The history of the Maltese Islands is vast and dates back approximately 7000 years.

Malta went through a Neolithic period, the remains of which are the beautiful temples scattered across the Maltese islands. Later on, the Phoenicians, Carthaginians, Romans and the Byzantines, all left their mark on the Islands.

With St. Paul’s shipwreck in 60AD, Christianity came to Malta and in 870 A.D. the Arabs conquered the islands, leaving an important impact on the language and culture of the Maltese.

Charles V granted  Malta to the Sovereign Military Order of St. John of Jerusalem, later to become known as the Knights of Malta. Formerly Malta had formed part of and was administered as part of the Kingdom of the two Sicilies, which formed part of the Spanish empire).  The Knights of Malta ruled over Malta from 1530 to 1798 and had a grave impact on the artistic and cultural lives of Malta.

In 1798, Napoleon Bonaparte took over Malta while on his journey to Egypt. He was welcomed at first but the Maltese quickly rose up against French troops who helped themselves to the riches left behind by the Knights. The British were sought out by the Maltese to help protect them against French occupation, after which, they remained on the islands from 1800.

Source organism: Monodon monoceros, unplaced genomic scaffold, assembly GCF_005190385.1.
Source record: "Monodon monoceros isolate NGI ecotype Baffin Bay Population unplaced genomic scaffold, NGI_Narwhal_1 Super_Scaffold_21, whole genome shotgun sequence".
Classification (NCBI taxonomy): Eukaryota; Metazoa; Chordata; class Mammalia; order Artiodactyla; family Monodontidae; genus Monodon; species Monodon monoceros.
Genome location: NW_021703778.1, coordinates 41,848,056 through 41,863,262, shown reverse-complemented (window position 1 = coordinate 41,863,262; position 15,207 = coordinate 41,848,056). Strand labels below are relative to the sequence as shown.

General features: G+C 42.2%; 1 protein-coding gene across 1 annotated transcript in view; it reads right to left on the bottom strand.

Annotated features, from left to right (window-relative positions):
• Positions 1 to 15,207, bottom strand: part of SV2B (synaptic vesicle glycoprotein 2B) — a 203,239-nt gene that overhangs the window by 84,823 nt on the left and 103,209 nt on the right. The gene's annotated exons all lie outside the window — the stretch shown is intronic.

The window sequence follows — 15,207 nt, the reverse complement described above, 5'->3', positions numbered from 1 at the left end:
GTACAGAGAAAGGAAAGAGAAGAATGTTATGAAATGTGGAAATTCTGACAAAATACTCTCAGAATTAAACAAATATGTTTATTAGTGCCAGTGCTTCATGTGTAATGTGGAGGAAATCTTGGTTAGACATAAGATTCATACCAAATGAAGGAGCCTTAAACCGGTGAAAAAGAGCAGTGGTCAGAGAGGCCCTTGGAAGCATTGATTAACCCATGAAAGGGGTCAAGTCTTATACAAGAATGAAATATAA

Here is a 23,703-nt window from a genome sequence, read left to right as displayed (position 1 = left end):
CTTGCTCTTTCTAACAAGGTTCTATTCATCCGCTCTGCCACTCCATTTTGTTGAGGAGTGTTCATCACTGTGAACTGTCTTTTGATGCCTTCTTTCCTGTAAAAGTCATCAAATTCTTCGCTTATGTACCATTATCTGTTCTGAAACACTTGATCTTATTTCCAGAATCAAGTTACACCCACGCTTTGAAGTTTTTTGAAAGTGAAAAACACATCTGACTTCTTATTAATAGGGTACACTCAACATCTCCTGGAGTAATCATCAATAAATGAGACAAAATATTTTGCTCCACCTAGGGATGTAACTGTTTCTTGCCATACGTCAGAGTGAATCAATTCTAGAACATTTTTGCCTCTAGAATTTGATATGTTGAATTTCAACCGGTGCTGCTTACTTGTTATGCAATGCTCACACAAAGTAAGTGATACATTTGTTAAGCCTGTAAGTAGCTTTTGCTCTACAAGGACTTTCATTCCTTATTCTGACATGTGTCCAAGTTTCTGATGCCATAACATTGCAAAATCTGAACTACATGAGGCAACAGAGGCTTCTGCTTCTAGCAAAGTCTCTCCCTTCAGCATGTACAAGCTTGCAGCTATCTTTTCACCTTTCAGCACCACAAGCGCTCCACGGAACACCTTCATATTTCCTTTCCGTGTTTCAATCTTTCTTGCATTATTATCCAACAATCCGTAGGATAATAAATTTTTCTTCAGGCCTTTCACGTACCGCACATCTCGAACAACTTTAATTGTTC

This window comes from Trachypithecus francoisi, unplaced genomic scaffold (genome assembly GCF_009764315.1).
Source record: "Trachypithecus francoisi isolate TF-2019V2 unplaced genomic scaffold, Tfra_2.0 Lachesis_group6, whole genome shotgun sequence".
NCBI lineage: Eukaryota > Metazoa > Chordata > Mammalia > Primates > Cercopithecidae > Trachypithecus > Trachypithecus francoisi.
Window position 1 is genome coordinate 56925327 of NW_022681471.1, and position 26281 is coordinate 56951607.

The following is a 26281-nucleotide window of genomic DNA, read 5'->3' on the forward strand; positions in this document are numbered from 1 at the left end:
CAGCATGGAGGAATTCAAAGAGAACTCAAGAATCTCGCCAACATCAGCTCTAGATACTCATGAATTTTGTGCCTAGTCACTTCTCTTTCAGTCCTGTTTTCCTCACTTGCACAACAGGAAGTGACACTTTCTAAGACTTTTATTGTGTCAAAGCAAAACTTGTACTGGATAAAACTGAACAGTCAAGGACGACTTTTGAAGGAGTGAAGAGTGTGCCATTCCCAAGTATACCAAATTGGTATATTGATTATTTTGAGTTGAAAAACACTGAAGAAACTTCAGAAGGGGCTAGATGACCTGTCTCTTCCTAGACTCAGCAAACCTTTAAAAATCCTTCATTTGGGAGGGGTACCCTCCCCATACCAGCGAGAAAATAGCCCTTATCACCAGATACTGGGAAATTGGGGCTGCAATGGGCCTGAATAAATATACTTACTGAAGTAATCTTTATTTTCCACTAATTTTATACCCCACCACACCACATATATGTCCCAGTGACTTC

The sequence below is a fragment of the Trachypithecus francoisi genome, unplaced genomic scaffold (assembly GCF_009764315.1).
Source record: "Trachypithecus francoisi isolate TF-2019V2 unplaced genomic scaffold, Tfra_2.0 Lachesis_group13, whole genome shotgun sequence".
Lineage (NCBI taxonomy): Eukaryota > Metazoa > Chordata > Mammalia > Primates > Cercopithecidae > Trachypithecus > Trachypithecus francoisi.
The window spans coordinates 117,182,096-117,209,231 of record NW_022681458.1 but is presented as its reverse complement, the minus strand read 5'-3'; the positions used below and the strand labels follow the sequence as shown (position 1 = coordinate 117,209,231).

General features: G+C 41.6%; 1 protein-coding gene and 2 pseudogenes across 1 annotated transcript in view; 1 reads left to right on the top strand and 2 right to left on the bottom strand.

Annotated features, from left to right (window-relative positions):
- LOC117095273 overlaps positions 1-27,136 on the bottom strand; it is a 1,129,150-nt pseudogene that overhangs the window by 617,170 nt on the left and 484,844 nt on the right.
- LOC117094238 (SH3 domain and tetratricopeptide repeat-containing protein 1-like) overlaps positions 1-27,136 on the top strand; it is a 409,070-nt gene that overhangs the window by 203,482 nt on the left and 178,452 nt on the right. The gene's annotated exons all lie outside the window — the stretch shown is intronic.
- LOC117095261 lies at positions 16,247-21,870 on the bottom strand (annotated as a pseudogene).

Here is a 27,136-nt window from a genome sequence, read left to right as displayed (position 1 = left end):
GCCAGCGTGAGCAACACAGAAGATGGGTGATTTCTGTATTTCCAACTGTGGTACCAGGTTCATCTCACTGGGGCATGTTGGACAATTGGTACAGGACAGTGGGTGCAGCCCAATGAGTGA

British rule in Malta lasted until 1964 when Malta became independent. Malta has adopted the British education system and many aspects of British public law as well as aspects of company law. However Malta also has civil and commercial codes the content and interpretation of which was hugely influenced by the Code Napoleon and by the writings of French and Italian jurists writing in the 19th and first half of the 20thcenturies. Malta therefore remains a mixed jurisdiction with both civil and common law influences.

In 1974 Malta achieved the status of a Republic and in May 2004, joined the European Union. In 2008, together with Cyprus, Malta adopted the Euro.